Is Your Team’s Decision-Making Process a Conscious One?

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b2ap3_thumbnail_Climbers-resized-for-blog-photo.jpgArticle by Jim Jensen:

Our work, being primarily with leadership teams, gives us many opportunities to explore the complexities of decision making.  In our experience, what complicates things the most is not that a team’s decision-making process is complex, but very often they simply do not have one, or their decision-making process is informal and often unconscious.  In other words, it is littered with opportunities for miscommunication and unchecked assumptions.

In Crux Move’s Team Self-Assessment there are a number of items related to decision-making that we ask teams to rank. Four of those items are: 

  • We involve others in those decisions that will affect them.
  • We consult with and consider each other when making decisions.
  • When we leave a meeting, we are very clear about the decisions that we made.
  • When we make a decision as a team, there is no doubt that we are all on board.

Culturally speaking, imagine the impact when a team can honestly give these items a high rating and conversely imagine the impact of these items being rated low.  How would your team rate them? 

We’ll talk more about formal decision making processes in a later post, but essentially, these involve a set of rules about how decisions will be made, who will be involved and to what extent.  

It may sound a little odd, but in our experience leadership teams often make decisions with barely any awareness that they just made one.  During a discussion, someone will say, “So, should we do that?” Someone else will say “Sure.”  And a decision is made…kind of… with little or no thought about who will be impacted or who is on-board.  Then later, either that someone or that someone else will mention the decision that was made and other teammates will say they don’t remember that happening, despite having been at the same meeting.  This can easily happen when a team has no formal decision-making process, or when their decision making is more unconscious, meaning that not everyone was clear on the decision, or that they are unaware of all the ramifications.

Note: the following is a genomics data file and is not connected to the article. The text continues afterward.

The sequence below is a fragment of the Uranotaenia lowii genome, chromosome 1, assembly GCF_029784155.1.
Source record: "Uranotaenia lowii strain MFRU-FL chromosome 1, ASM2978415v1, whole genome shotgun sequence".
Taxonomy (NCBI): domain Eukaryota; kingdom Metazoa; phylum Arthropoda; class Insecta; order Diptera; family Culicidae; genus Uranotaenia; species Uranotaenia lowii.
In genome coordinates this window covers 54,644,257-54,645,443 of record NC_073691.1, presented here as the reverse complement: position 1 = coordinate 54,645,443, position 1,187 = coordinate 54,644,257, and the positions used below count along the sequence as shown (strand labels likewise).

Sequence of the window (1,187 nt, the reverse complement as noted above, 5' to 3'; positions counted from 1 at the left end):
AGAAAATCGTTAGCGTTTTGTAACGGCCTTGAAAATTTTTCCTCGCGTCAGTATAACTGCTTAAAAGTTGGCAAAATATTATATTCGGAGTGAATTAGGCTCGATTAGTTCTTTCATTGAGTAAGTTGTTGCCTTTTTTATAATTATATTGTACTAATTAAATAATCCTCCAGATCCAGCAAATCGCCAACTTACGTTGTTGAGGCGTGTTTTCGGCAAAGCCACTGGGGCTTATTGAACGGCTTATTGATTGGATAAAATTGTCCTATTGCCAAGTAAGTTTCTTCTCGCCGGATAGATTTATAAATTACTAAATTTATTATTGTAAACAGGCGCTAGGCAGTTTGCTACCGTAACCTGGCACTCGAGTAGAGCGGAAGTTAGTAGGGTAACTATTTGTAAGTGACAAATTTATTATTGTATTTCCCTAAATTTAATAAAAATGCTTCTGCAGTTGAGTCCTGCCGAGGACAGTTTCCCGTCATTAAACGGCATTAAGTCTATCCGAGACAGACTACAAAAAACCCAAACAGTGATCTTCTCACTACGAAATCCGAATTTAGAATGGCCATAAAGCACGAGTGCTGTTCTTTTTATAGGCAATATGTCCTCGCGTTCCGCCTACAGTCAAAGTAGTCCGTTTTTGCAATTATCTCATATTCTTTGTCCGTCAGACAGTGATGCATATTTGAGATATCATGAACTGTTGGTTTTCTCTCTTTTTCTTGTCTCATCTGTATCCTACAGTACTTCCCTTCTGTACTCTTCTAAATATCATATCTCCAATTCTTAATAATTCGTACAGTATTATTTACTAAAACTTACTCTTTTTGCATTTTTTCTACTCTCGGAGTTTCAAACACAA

Improvement in these decision-making behaviors requires an increase of self-awareness.  First, to simply pay attention to when a decision has been made “informally.”  Sounds easy, but again it often goes unnoticed.  Secondly, when you are aware that a decision has been made, ask yourself:  Are others in the room aware we just made a decision? Do I believe we are all on-board?  Who does this impact and should we be checking with them? Better yet, if you become aware that a decision was made and you have any of these questions, ask them out loud. 

A formal or structured decision-making process ensures that questions like these get raised.  But you don’t have to use a structured process to make your decision-making more conscious.  In lieu of a formal process, one strategy for a team leader to employ is to end meetings with a question.  “Before we end, have we made any decisions?” If yes, “What were they?” Then follow up by asking those questions in the previous paragraph.  In a healthy team culture these questions can generate some good, productive, healthy conflict and debate that leads to clarity and buy-in.  So, make sure you ask this question with more than just a minute remaining. 

If these critical decision-making behaviors are lacking in your organization or team culture, your team meetings are a place you can practice them.  The more people see the value of behaviors that lead to better decisions, and the more they practice those behaviors, the more likely those behaviors will become part of everyone’s consciousness.   Formal or structured decision-making processes resonate with some leaders and teams, and not with others.  Regardless of how structured or unstructured yours is, making it a more conscious process will make you more effective.

I hope you found this helpful. 


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Guest Tuesday, 16 January 2018

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